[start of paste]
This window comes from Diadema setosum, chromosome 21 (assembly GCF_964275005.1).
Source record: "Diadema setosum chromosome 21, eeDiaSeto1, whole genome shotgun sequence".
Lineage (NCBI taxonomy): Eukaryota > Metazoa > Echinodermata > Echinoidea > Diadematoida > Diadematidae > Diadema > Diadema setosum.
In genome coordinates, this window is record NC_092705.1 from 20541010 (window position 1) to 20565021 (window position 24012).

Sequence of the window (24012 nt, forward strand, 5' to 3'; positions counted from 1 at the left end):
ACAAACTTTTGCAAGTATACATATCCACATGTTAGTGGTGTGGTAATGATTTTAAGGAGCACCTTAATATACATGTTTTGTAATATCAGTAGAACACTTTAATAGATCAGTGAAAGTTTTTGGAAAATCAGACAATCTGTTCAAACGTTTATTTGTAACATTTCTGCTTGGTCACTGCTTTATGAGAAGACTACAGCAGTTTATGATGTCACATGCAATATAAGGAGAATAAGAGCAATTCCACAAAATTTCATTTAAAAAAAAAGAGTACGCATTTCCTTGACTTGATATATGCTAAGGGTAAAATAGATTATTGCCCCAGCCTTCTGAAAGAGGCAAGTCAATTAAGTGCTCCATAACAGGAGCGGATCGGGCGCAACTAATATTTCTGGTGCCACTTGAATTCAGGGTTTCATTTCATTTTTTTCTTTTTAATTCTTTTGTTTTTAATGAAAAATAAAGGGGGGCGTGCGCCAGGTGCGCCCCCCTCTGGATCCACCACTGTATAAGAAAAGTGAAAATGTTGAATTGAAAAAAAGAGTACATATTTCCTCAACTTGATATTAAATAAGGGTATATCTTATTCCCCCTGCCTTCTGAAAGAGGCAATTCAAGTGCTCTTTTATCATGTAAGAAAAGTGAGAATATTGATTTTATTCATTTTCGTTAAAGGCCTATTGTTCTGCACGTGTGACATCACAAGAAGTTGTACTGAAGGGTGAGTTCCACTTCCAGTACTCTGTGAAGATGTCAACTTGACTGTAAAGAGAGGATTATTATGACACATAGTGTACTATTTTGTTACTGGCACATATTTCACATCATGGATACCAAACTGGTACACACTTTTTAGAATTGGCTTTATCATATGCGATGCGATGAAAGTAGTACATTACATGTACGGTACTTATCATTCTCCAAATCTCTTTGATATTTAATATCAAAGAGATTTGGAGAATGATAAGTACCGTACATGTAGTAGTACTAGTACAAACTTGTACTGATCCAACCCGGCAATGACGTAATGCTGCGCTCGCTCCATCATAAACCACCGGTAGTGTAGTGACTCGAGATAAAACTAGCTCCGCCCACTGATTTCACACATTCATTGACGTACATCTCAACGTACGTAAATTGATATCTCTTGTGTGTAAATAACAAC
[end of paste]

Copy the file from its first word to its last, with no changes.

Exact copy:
This window comes from Diadema setosum, chromosome 21 (assembly GCF_964275005.1).
Source record: "Diadema setosum chromosome 21, eeDiaSeto1, whole genome shotgun sequence".
Lineage (NCBI taxonomy): Eukaryota > Metazoa > Echinodermata > Echinoidea > Diadematoida > Diadematidae > Diadema > Diadema setosum.
In genome coordinates, this window is record NC_092705.1 from 20541010 (window position 1) to 20565021 (window position 24012).

Sequence of the window (24012 nt, forward strand, 5' to 3'; positions counted from 1 at the left end):
ACAAACTTTTGCAAGTATACATATCCACATGTTAGTGGTGTGGTAATGATTTTAAGGAGCACCTTAATATACATGTTTTGTAATATCAGTAGAACACTTTAATAGATCAGTGAAAGTTTTTGGAAAATCAGACAATCTGTTCAAACGTTTATTTGTAACATTTCTGCTTGGTCACTGCTTTATGAGAAGACTACAGCAGTTTATGATGTCACATGCAATATAAGGAGAATAAGAGCAATTCCACAAAATTTCATTTAAAAAAAAAGAGTACGCATTTCCTTGACTTGATATATGCTAAGGGTAAAATAGATTATTGCCCCAGCCTTCTGAAAGAGGCAAGTCAATTAAGTGCTCCATAACAGGAGCGGATCGGGCGCAACTAATATTTCTGGTGCCACTTGAATTCAGGGTTTCATTTCATTTTTTTCTTTTTAATTCTTTTGTTTTTAATGAAAAATAAAGGGGGGCGTGCGCCAGGTGCGCCCCCCTCTGGATCCACCACTGTATAAGAAAAGTGAAAATGTTGAATTGAAAAAAAGAGTACATATTTCCTCAACTTGATATTAAATAAGGGTATATCTTATTCCCCCTGCCTTCTGAAAGAGGCAATTCAAGTGCTCTTTTATCATGTAAGAAAAGTGAGAATATTGATTTTATTCATTTTCGTTAAAGGCCTATTGTTCTGCACGTGTGACATCACAAGAAGTTGTACTGAAGGGTGAGTTCCACTTCCAGTACTCTGTGAAGATGTCAACTTGACTGTAAAGAGAGGATTATTATGACACATAGTGTACTATTTTGTTACTGGCACATATTTCACATCATGGATACCAAACTGGTACACACTTTTTAGAATTGGCTTTATCATATGCGATGCGATGAAAGTAGTACATTACATGTACGGTACTTATCATTCTCCAAATCTCTTTGATATTTAATATCAAAGAGATTTGGAGAATGATAAGTACCGTACATGTAGTAGTACTAGTACAAACTTGTACTGATCCAACCCGGCAATGACGTAATGCTGCGCTCGCTCCATCATAAACCACCGGTAGTGTAGTGACTCGAGATAAAACTAGCTCCGCCCACTGATTTCACACATTCATTGACGTACATCTCAACGTACGTAAATTGATATCTCTTGTGTGTAAATAACAAC